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Business & Economy

‘Amazon Flex’ would pay drivers to deliver packages, but will it catch on?




Amazon has launched a delivery service that relies on
Amazon has launched a delivery service that relies on "Uber"-style drivers to make one-hour deliveries.
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In retail news and employment news, Amazon has launched a delivery service that relies on "Uber"-style drivers to make one-hour deliveries.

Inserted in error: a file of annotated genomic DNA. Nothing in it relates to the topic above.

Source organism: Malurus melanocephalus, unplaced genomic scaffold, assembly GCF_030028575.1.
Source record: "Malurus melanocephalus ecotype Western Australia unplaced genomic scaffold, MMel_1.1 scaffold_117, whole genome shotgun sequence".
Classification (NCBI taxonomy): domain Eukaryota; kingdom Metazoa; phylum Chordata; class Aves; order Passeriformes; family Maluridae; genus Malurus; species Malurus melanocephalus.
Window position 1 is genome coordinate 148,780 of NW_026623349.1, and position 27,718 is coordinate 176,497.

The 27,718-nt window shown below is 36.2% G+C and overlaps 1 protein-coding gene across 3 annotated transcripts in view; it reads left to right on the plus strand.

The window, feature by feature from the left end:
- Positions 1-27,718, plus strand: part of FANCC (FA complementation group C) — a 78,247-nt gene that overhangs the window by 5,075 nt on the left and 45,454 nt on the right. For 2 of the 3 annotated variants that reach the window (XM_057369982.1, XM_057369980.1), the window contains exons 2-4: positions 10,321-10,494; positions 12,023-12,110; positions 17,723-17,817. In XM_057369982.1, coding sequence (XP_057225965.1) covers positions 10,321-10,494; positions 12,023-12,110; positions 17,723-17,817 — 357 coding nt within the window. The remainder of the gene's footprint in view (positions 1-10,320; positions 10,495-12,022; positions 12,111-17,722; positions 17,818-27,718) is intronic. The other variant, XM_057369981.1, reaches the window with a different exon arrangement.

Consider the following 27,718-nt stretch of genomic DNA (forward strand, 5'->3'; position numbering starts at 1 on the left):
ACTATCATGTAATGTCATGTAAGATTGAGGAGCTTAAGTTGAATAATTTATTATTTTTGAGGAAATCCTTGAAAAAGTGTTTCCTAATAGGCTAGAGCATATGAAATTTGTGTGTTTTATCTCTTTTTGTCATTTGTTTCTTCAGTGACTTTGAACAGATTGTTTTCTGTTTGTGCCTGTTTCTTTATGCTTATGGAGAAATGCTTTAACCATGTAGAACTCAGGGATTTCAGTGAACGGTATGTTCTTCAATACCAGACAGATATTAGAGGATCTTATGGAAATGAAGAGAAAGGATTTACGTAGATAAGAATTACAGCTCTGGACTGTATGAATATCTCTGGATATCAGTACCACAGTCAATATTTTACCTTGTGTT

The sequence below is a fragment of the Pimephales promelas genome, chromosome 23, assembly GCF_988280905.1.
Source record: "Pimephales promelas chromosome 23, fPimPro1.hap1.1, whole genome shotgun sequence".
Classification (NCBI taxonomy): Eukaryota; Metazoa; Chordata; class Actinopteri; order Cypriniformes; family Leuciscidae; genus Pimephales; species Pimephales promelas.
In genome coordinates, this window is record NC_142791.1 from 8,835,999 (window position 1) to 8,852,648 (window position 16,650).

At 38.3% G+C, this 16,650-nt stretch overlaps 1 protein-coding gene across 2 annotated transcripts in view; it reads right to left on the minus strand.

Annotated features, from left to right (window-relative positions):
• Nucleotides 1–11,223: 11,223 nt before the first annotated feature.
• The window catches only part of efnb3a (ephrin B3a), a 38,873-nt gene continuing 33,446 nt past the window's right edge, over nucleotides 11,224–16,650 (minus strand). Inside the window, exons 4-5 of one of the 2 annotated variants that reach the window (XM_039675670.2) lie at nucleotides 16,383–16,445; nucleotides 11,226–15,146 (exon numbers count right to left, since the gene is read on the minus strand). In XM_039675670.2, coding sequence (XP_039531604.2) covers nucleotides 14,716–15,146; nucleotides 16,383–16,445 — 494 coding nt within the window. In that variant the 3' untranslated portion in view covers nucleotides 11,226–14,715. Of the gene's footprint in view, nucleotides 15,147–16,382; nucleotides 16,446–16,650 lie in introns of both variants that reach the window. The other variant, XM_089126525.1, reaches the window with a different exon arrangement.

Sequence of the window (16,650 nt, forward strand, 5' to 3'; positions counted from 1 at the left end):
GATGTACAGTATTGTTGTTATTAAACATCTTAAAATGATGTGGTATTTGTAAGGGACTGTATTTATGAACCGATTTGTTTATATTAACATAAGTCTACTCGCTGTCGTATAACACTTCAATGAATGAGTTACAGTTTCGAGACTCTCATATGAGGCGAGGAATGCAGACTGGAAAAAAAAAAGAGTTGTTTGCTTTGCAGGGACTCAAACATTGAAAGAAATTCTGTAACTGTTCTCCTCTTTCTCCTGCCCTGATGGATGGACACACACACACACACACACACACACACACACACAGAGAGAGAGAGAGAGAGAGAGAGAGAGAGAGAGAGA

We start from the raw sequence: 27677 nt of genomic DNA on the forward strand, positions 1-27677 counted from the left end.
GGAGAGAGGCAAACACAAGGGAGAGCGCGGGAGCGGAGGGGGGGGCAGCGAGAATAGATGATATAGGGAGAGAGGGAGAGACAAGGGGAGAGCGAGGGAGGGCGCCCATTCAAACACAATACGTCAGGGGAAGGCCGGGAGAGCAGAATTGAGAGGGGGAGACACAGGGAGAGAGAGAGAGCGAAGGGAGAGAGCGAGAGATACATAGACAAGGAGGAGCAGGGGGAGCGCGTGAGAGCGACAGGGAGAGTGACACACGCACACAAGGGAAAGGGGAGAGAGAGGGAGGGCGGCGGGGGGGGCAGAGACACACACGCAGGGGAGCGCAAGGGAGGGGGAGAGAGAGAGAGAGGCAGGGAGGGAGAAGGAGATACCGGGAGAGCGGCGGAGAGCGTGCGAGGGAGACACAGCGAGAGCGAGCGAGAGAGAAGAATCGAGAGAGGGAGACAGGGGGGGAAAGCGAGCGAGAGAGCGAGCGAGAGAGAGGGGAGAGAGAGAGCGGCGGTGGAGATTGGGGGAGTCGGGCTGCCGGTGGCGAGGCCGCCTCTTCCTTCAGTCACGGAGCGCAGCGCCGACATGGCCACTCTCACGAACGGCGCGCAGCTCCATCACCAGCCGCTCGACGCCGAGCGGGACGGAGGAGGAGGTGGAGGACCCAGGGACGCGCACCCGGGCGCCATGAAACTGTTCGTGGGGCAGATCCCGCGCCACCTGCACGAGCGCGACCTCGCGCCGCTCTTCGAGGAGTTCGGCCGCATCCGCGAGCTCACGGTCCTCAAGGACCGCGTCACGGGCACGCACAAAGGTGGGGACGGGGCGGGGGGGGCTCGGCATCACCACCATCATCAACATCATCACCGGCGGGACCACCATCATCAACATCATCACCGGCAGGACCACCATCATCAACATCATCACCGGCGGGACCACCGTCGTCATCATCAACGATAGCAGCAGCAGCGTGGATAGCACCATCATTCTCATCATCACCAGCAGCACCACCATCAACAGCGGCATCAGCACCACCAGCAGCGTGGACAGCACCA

Dubbed “Amazon Flex,” it’s available in  Seattle now with plans for expansion. The e-commerce giant is attempting to take control of its distribution by offering on-demand, independent couriers $18 to $25 an hour to deliver packages ordered for one-hour Amazon Prime Now delivery.

On Tuesday, shares of Amazon.com Inc. fell $7.99 to $496.07. Its shares are up 54 percent from a year ago.

What are the economics of this new model for Amazon? Is Amazon a natural addition to the “gig economy?” Or could it face similar legal and safety issues that have dogged Uber?

Guests:

Greg Bensinger, writes about technology for the Wall Street Journal's San Francisco bureau

Sucharita Mulpuru, e-commerce analyst at Forrester Research, a technology research and advisory firm based in Cambridge, MA